Question: My question is what was your original inspiration to go for the diary style of writing?

Syrie James: I decided to “go for the diary style of writing” with my first novel, The Lost Memoirs of Jane Austen, because I the story I wanted to tell was so personal. I felt that readers would connect more to Jane if they could read the untold story of her love affair, and how it influenced her return to writing, in the first person point of view–as if from her own pen. The first book was so well-received, it seemed only natural to write my next novel in the same manner, this time relating the true story of the author of another one of my all-time favorite novels, “Jane Eyre”!

How did Charlotte Brontë come to write that novel, and all her other books? How much of her work was based on her life? Did she ever fall in love and marry? How is it that three sisters living in the wilds of Yorkshire came to become published authors at the exact same time, writing novels that are still so beloved and popular today? I wanted to write that story as if Charlotte was telling it herself.

Question: What inspires you to choose a topic/subject to write about? In your research, did you discover anything surprising about the Brontës?

brontes-1Syrie James: For my first two books, I chose challenging topics which meant a great deal to me. I decided to “become” my favorite authors, so that I could not only tell their love stories, but also showcase their love of writing and their personal struggles on the road to becoming published authors–a subject I could truly relate to.

You asked, “did you discover anything surprising about the Brontës?” Everything I learned surprised me, because when I started my research I knew nothing about them! I was astonished to discover the incredible volume of writing the Brontës did as children, and what wonderful artists and poets the sisters were. I was surprised to learn that Charlotte was secretly in love with a married man, and that he was the partial inspiration for many of the heroes in her novels. I was touched to learn that Mr. Nicholls was secretly in love with Charlotte for so many years, before he had the nerve to propose. It’s a remarkable story, and the Brontës were a complicated and fascinating family.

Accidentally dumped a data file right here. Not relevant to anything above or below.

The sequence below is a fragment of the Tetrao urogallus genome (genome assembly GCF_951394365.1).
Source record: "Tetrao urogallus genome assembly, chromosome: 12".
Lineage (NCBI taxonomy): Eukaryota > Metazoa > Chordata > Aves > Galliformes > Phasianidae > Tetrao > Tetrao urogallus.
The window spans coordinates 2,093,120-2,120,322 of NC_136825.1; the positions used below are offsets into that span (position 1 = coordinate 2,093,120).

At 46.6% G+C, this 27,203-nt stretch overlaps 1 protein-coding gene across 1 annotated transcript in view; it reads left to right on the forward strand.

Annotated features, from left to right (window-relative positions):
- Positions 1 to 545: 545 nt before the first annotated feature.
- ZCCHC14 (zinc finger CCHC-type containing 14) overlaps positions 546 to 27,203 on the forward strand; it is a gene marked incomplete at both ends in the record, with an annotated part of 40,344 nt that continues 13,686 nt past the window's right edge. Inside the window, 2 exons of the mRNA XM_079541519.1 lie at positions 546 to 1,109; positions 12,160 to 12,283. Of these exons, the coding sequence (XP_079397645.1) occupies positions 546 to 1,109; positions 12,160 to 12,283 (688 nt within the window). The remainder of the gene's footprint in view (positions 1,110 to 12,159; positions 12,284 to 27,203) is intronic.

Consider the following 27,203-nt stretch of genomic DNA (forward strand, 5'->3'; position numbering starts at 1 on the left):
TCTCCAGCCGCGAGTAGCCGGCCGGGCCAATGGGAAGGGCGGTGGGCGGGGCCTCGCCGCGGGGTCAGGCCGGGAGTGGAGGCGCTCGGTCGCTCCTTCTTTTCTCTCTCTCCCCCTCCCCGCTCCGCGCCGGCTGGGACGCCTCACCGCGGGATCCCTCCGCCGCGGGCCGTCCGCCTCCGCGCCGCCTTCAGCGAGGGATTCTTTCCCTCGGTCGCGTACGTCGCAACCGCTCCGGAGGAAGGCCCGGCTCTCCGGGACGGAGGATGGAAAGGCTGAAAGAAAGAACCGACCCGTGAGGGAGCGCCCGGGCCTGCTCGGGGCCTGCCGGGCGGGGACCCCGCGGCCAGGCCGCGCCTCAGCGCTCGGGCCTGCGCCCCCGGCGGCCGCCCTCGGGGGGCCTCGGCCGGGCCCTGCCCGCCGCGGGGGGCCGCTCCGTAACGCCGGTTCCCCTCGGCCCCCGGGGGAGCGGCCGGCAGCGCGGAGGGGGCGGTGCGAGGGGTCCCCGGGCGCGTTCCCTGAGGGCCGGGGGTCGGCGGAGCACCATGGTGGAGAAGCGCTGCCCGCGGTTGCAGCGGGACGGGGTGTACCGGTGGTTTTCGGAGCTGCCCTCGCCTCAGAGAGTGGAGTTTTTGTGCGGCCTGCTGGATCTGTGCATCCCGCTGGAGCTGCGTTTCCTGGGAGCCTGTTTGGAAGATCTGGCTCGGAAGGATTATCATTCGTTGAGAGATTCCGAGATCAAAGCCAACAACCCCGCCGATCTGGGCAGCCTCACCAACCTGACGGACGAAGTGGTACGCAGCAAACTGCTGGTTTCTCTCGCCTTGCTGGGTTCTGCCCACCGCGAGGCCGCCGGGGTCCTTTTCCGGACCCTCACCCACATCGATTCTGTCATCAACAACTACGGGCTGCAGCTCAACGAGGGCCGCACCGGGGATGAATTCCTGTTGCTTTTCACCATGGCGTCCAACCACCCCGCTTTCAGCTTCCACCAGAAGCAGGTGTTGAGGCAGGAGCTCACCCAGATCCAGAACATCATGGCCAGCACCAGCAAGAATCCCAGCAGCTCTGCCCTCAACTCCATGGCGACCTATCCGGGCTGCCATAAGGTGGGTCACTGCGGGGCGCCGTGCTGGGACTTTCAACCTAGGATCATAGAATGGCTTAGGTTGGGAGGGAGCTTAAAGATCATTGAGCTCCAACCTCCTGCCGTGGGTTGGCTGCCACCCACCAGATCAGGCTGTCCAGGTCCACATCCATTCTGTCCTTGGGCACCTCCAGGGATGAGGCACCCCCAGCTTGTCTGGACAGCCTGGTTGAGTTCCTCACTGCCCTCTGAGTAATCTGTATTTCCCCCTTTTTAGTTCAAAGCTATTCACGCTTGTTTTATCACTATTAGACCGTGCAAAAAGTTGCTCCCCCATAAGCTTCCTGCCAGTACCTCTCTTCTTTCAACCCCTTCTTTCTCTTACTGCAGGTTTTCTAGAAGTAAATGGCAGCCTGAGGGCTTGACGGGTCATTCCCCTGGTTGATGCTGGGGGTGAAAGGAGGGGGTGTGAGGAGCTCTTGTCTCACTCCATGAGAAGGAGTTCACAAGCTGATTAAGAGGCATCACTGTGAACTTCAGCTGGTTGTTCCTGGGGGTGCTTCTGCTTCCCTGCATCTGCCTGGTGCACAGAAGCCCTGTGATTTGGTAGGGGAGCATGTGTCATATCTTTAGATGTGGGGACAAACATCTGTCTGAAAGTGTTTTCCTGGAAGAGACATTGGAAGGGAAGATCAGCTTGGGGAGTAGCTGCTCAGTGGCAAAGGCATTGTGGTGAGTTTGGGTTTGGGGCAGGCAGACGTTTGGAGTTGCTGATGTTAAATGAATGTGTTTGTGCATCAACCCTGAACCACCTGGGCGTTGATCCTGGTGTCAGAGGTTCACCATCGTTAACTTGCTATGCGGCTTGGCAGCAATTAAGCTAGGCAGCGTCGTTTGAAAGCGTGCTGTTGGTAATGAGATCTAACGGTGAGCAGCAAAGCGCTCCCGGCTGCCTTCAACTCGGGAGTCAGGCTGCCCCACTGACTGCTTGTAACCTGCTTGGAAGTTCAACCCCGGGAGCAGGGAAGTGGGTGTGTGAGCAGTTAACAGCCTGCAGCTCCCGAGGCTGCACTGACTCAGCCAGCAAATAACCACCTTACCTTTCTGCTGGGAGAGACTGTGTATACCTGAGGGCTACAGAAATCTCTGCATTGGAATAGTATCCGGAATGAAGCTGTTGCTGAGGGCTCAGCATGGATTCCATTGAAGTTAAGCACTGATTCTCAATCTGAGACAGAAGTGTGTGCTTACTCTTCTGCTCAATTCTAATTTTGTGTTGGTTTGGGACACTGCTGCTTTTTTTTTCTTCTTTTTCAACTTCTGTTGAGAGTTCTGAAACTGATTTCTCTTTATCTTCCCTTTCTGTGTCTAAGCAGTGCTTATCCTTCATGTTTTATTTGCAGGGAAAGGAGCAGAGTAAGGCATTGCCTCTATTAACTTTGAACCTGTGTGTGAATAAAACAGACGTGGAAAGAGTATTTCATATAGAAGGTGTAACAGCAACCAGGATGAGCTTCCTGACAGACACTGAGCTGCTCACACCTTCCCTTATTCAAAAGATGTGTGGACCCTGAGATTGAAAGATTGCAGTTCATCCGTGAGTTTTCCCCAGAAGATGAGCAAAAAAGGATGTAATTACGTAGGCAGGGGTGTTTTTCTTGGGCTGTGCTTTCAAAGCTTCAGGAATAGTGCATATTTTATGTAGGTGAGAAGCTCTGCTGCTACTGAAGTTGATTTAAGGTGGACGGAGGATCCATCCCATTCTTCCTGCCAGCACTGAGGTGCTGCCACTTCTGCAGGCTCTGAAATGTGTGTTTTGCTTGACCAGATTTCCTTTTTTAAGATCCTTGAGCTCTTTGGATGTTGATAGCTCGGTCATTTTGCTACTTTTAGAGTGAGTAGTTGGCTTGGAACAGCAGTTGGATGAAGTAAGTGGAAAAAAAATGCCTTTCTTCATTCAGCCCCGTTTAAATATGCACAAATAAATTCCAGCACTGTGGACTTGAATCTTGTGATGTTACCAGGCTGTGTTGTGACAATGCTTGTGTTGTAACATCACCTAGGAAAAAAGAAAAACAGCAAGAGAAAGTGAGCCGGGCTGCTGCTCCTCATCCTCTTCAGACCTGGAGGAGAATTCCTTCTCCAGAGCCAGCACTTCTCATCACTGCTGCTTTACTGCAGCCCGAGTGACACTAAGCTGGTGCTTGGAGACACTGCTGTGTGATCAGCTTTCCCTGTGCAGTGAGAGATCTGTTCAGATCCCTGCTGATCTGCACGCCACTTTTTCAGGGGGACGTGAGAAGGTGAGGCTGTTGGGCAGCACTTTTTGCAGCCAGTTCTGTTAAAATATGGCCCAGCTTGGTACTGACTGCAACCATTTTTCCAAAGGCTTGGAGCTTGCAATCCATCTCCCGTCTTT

Question: My question is completely tongue in cheek…I recently visited Haworth and was blown away by those little tiny books that contained Charlotte and her siblings juvenelia. When you wrote the Secret Diaries, did you feel compelled to write it with pen and ink in a microscopic hand? Looking forward to reading this book–sounds absolutely terrific.

Syrie James: It’s funny that you should mention those tiny little books that Charlotte and her siblings wrote as children. My husband and I actually got to hold one of those microscopic books and read it (it was about 1 inch x 2 inches), when we were granted a private viewing at the Brontë Parsonage library. How they ever wrote in such a tiny hand is beyond me.

Question: I have not read a Jane Austen book but have watch the movies. I love them. I am just beginning to read books from the Regency-era. Do you have any other authors you recommend? Which book should I begin with that has been written by Jane Austen? Why?

Syrie James: I always recommend that newcomers to Jane Austen begin with Pride and Prejudice. It’s a classic story, extremely well-written, perfectly plotted, has unforgettable characters, and it pulls you in from the very first chapter.

Thank you for taking the time to answer these questions, Syrie. Look for my review of The Secret Diaries of Charlotte Brontë this weekend.